Cyberpunk 2077 Hotfix 1.22 Released

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CD PROJEKT RED has released a new hotfix for Cyberpunk 2077. Hotfix 1.22 includes GPU and ESRAM optimizations and improvements (Xbox One), memory management improvements (PS4), and a fix for a soft lock issue (Stadia). It also addresses clipping of NPC clothes, improperly aligned subtitles in the Arabic version, and various quest and open-world fixes.

Quests & Open World

The Metro: Memorial Park dataterm should now properly count towards the Frequent Flyer achievement.
Fixed glitches in Johnny’s appearance occurring after buying the Nomad car from Lana.
Fixed an issue in Gig: Until Death Do Us Part where it was not possible to use the elevator.
Fixed an issue in Epistrophy where the player could get trapped in the garage if they didn’t follow the drone and ran into the control room instead.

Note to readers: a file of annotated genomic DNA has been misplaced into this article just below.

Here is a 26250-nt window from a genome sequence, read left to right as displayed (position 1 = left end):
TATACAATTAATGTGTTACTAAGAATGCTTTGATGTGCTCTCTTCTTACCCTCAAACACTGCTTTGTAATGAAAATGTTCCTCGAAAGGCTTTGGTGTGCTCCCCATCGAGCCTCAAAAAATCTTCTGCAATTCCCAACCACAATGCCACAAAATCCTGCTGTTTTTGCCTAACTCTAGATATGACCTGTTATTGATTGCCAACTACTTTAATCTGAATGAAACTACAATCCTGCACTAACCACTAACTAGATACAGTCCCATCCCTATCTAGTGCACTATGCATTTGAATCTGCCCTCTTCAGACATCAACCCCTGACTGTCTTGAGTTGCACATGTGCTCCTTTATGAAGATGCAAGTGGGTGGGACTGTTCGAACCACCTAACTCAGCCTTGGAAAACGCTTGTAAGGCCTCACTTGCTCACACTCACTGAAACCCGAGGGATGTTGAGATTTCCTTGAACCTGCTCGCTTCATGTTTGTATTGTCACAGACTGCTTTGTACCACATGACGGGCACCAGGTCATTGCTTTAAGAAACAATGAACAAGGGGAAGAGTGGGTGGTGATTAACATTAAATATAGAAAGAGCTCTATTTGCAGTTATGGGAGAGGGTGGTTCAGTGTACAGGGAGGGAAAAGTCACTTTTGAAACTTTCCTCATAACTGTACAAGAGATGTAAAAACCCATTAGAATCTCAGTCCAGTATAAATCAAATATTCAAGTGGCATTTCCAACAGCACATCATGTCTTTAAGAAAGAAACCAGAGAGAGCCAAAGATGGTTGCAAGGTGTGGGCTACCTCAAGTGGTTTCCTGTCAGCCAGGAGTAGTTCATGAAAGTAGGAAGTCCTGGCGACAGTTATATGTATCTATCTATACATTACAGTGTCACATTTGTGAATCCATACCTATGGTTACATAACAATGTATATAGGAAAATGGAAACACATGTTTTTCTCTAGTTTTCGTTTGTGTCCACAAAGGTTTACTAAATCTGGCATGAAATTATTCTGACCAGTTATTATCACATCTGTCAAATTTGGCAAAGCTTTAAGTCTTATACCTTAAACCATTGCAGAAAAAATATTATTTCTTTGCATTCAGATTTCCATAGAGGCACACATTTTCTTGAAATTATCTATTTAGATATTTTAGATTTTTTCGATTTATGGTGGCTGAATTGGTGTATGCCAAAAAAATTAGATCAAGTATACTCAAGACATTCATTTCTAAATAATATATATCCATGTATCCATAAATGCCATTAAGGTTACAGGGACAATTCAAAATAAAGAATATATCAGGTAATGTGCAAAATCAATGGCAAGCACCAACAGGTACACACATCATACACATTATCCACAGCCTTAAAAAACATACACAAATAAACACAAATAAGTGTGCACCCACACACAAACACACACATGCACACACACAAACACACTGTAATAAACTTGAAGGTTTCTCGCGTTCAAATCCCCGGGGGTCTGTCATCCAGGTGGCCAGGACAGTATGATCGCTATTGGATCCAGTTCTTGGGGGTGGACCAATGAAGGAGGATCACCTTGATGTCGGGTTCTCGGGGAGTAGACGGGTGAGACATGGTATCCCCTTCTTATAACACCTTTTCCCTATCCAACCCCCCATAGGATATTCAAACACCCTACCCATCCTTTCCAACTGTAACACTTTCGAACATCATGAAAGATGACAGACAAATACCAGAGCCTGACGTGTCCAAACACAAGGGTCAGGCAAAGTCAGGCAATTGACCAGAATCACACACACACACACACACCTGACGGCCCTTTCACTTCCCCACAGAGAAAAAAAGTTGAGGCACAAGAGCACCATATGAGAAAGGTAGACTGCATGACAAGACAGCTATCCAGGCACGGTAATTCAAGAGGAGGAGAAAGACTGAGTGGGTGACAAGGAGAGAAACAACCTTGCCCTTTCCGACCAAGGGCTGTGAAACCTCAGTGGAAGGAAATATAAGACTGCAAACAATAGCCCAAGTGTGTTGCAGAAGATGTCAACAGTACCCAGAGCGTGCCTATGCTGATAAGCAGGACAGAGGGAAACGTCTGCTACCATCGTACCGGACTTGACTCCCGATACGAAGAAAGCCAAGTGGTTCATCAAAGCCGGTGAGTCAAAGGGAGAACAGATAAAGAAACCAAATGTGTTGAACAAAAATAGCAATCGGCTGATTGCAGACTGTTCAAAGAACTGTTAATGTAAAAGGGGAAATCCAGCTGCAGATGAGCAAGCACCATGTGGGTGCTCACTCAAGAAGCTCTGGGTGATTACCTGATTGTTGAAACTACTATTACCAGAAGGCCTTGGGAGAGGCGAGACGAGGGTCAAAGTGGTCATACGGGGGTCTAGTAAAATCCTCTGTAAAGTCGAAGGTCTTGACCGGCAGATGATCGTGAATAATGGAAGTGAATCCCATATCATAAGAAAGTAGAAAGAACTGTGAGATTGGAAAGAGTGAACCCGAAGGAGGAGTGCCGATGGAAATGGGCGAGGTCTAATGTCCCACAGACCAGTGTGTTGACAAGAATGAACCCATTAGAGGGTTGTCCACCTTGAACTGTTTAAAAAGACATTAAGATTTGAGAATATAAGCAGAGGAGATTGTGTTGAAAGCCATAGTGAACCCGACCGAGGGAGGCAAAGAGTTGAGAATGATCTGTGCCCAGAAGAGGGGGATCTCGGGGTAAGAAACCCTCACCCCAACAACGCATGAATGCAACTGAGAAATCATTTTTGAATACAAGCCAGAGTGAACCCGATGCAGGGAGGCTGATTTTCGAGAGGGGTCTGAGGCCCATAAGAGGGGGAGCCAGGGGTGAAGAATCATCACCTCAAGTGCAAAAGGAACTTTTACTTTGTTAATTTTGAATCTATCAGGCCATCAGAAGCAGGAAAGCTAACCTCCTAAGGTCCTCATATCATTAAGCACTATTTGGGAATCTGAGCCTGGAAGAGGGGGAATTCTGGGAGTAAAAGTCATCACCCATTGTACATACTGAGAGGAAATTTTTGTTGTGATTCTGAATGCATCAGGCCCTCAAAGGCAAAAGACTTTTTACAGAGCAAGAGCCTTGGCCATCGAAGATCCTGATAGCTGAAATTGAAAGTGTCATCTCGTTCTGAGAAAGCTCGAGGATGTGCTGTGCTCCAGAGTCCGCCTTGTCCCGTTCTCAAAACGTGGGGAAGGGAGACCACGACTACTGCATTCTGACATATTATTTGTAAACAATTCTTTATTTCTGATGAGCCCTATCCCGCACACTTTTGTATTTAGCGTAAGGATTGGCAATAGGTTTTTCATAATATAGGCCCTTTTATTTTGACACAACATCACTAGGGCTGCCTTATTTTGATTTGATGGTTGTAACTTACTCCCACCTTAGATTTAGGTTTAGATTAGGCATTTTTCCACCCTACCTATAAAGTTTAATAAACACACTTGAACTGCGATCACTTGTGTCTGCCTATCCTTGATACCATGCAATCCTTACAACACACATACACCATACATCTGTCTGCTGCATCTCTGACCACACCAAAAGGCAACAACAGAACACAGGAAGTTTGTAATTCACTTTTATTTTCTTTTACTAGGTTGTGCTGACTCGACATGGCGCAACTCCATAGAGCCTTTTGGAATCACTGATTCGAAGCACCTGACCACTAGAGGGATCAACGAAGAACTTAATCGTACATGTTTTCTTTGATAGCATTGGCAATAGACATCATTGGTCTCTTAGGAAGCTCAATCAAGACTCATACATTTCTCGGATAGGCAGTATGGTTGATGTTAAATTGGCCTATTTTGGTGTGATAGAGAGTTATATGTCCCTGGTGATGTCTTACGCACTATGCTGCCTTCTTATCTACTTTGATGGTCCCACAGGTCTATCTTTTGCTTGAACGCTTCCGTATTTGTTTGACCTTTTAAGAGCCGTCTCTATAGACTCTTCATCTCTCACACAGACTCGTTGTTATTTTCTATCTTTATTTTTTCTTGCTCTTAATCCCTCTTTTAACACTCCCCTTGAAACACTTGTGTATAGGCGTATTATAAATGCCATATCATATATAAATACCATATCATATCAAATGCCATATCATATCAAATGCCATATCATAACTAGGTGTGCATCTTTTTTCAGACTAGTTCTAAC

Added a retrofix for the issue we fixed in 1.21, where Takemura could get stuck in Japantown Docks in Down on the Street – for players who already experienced it before update 1.21 and continued playing until 1.22, Takemura will now teleport to Wakako’s parlor.
Fixed an issue preventing the player from opening the phone in the apartment at the beginning of New Dawn Fades.
Fixed an issue where the player could become unable to use weapons and consumables after interacting with a maintenance panel in Riders on the Storm.


Fixed various issues related to clipping in NPCs’ clothes.


Fixed an issue where subtitles were not properly aligned in the Arabic language version.

Stability and performance

Various memory management improvements (reducing the number of crashes), and other optimizations.
Improved GPU performance of skinning and cloth rendering.


GPU and ESRAM optimizations and improvements on Xbox One.
Memory management improvements on PlayStation 5.


It’s no longer possible to get soft locked in the key bindings menu if a keyboard is not available


Peter Brosdahl
As a child of the 70’s I was part of the many who became enthralled by the video arcade invasion of the 1980’s. Saving money from various odd jobs I purchased my first computer from a friend of my dad, a used Atari 400, around 1982. Eventually it would end up being a lifelong passion of upgrading and modifying equipment that, of course, led into a career in IT support.

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